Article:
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1954 TD6 track roller lubrication.


Englishcreek

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Just bought a 1954 TD6. According to the manual the track rollers should be lubricated with the 'bucket lubricator'.....I have a vague idea what this is, but do not have one. Can anyone advise how I can lubricate these rollers? .....where can I buy a lubricator and appropriate fittings?

Thanks!

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Hello Enghishcreek

Welcome, The rollers take a special fitting. you clean around the roller and take out the pipe plug napa sells the complete set of grease adaptures that fit.

I can't remember the # of hand. It has both button types and the pipe one you need. you screw in the pipe plug that has a short pipe attached Most guys use corn grease I use grease.as u pump grease in the old grease is forced out. You will know when to stop when clean grease comes out.If you go to napa it may not come up on the computer they will have to look in the large tool book.

Hope this helps Tuscarora trader

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I have this lubrication project ahead of me also, so I will be watching too. I do have the bucket lubricator, but have to dig it out and see if it still functions. I see the pipe plugs in all the bottom rollers. Guess I need to soak them with some blaster. Thanks for the hints on the pipe going into these threaded holes.

Regards,

Chris

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Thanks for the replies. So the fitting screws in and has a hose attached? Wil try my local Napa tomorrow......although usually they require a part number or they are unwilling to engage their brain muscles....lol. My rollers don't appear to have any plugs screwed in.....their is a large round fitting with a flange/groove around the outside edge and what appears to be a sprung plug in the center.

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Thanks for the replies. So the fitting screws in and has a hose attached? Wil try my local Napa tomorrow......although usually they require a part number or they are unwilling to engage their brain muscles....lol. My rollers don't appear to have any plugs screwed in.....their is a large round fitting with a flange/groove around the outside edge and what appears to be a sprung plug in the center.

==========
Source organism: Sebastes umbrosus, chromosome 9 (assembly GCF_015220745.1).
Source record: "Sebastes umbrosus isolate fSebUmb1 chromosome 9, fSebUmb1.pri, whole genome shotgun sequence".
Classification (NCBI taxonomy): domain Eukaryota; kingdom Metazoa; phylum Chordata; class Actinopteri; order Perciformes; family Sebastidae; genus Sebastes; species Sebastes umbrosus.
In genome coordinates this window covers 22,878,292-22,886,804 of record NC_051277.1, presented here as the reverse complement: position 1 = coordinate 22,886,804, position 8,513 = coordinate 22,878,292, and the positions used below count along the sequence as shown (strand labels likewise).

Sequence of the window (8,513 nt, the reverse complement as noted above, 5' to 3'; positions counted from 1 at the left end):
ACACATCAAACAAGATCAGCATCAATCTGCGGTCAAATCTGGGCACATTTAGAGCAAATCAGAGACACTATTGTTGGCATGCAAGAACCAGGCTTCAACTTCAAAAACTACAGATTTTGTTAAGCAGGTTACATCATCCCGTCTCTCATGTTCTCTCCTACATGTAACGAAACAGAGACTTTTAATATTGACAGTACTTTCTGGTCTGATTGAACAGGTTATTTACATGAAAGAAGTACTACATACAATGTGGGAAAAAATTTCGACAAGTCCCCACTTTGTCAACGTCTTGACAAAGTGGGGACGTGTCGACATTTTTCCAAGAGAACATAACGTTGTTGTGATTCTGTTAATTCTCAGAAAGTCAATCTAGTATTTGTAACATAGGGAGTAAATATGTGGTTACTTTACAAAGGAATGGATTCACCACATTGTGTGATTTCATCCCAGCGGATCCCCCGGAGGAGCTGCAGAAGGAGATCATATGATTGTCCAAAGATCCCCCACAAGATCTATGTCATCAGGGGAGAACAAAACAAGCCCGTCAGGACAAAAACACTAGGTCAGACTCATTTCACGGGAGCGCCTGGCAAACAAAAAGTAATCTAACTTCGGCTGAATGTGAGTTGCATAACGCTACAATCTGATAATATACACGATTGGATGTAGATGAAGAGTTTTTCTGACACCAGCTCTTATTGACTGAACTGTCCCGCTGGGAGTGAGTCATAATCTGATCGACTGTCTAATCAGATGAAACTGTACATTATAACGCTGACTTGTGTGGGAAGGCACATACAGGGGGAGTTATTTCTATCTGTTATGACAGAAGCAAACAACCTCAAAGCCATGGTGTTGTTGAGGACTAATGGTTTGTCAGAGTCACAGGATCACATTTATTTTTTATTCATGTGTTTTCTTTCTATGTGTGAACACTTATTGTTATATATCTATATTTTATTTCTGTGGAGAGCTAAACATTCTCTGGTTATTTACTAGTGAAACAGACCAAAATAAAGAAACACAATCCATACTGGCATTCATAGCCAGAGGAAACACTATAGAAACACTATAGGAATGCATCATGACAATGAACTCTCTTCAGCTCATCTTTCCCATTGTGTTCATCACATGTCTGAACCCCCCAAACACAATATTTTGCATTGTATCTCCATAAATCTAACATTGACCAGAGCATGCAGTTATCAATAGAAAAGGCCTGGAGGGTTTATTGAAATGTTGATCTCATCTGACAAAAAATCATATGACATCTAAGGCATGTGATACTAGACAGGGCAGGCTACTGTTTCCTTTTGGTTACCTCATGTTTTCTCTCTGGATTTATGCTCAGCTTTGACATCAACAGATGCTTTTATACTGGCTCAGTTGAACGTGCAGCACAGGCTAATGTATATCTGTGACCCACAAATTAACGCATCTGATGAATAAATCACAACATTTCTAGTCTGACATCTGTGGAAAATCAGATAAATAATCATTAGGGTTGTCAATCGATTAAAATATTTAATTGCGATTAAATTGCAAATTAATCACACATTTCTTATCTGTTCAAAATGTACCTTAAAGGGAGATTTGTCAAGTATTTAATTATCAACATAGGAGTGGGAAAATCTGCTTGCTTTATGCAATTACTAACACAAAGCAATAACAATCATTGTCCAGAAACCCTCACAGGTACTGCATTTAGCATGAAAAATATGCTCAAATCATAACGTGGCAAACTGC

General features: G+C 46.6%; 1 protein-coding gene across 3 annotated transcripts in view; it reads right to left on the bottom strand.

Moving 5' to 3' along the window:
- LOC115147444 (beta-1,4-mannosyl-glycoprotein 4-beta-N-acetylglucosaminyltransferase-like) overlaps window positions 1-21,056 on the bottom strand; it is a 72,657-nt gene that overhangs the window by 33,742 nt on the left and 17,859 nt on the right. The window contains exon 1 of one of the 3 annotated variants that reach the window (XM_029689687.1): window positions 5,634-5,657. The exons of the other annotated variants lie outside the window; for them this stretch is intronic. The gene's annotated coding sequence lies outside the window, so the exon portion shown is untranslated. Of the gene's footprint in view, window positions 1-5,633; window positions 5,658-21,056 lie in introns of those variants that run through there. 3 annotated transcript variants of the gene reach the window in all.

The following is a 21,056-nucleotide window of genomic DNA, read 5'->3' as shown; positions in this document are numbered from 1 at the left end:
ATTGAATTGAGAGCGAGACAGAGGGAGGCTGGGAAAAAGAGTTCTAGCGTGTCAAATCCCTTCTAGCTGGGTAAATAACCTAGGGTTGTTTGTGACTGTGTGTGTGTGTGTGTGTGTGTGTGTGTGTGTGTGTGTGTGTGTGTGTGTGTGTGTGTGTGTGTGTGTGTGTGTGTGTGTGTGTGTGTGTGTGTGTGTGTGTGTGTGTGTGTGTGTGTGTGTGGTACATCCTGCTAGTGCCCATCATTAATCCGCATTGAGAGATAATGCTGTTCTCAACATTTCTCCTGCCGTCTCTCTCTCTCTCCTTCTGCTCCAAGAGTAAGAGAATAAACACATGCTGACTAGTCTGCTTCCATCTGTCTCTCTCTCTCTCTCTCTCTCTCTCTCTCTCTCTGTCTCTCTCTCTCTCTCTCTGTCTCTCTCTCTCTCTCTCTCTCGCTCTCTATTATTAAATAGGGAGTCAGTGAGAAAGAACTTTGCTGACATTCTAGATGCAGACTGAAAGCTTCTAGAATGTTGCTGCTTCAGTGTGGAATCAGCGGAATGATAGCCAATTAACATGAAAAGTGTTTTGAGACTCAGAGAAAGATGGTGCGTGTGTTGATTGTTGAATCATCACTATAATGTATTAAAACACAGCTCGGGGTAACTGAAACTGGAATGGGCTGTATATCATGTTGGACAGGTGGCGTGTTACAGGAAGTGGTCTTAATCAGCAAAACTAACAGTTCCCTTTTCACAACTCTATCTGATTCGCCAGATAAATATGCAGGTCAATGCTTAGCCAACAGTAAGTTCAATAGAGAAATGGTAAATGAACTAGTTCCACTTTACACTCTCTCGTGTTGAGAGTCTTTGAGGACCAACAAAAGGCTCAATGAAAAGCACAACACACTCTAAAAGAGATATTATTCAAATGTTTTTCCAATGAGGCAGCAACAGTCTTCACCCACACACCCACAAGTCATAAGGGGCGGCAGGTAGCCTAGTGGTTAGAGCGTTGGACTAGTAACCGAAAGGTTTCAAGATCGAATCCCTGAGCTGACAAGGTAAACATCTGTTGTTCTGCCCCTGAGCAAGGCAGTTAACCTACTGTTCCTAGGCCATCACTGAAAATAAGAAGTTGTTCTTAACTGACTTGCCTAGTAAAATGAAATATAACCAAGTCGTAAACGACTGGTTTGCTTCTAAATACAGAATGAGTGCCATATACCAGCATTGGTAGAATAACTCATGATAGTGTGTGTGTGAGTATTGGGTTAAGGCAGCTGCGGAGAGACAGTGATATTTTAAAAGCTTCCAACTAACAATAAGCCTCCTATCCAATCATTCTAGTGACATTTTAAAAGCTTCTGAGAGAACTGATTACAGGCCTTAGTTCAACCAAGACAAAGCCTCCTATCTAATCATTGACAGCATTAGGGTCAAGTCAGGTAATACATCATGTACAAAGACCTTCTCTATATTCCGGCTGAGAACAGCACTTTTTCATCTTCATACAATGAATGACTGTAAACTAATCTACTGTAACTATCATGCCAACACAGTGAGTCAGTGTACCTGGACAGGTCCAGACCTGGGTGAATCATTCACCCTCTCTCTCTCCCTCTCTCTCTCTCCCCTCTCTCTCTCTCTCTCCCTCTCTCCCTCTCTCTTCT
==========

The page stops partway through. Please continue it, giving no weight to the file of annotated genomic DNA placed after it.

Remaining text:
You've got what I seem to remember is called a Giant Button fitting. Which the 1952 TD 6 that I grew up with had. You might mangle one in use but not too often. The crawler came with a bucket lubricator (ours made by Lincoln) which has a hose and a fitting with a lever that locks it on the button. I'd be sure you would find a used one pretty easily.

The TD 6 is gone (but still lives) but you can't put in a claim for our bucket - it now does 30 oil weight for the FA 10 rollers . Which says they'll take a long time to wear out. Plus it is in Oz.

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I got a new end for a grease gun from NAPA to lube the ones on my Cat D2. I used John Deere Corn Head grease in it. NLG 0 grease which is like a light grease at rest, but like a heavy oil when agitated in a roller or gearbox. It is also a favorite for bush hog gearboxes that have started to weep gear oil.

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Looks about right.

The Lincoln one has a lever that works a pin that pushes the sprung plug in. Not sure whether this is to allow the grease in easier or just to hold the fitting on the button or some of both.

I've never tried using a standard grease gun - I think that you'll get plenty of practice filling the grease gun but it will work if you can't find a bucket, and that the bucket pump probably puts out more grease per stroke.

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At one time you could buy a low pressure grease gun for lubing button fittings. The roller seals could blow out using a high pressure gun.

John

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Folks,

So I assume then that the bucket lubricator is low pressure?

Englishcreek,

That link to the item on ebay helps understand how this works. Looks like spring pressure around the button head. And then the grease forces the little valve open for the grease to enter.

So my book says use UGL 80-90 which is way lighter than the grease I have found in them. Last time I checked with NAPA on the 00 corn head grease their eyes rolled to the back of there heads!

Regards,

Chris

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Chris,

Those bottom rollers have a brass sleeve (bushing) for the bearing surface. NLGI #1 or #2 Grease is to thick to finds its way between the bushing surface and the pin.

The regular grease is a waste of time over the long run. There is wear occurring every revolution.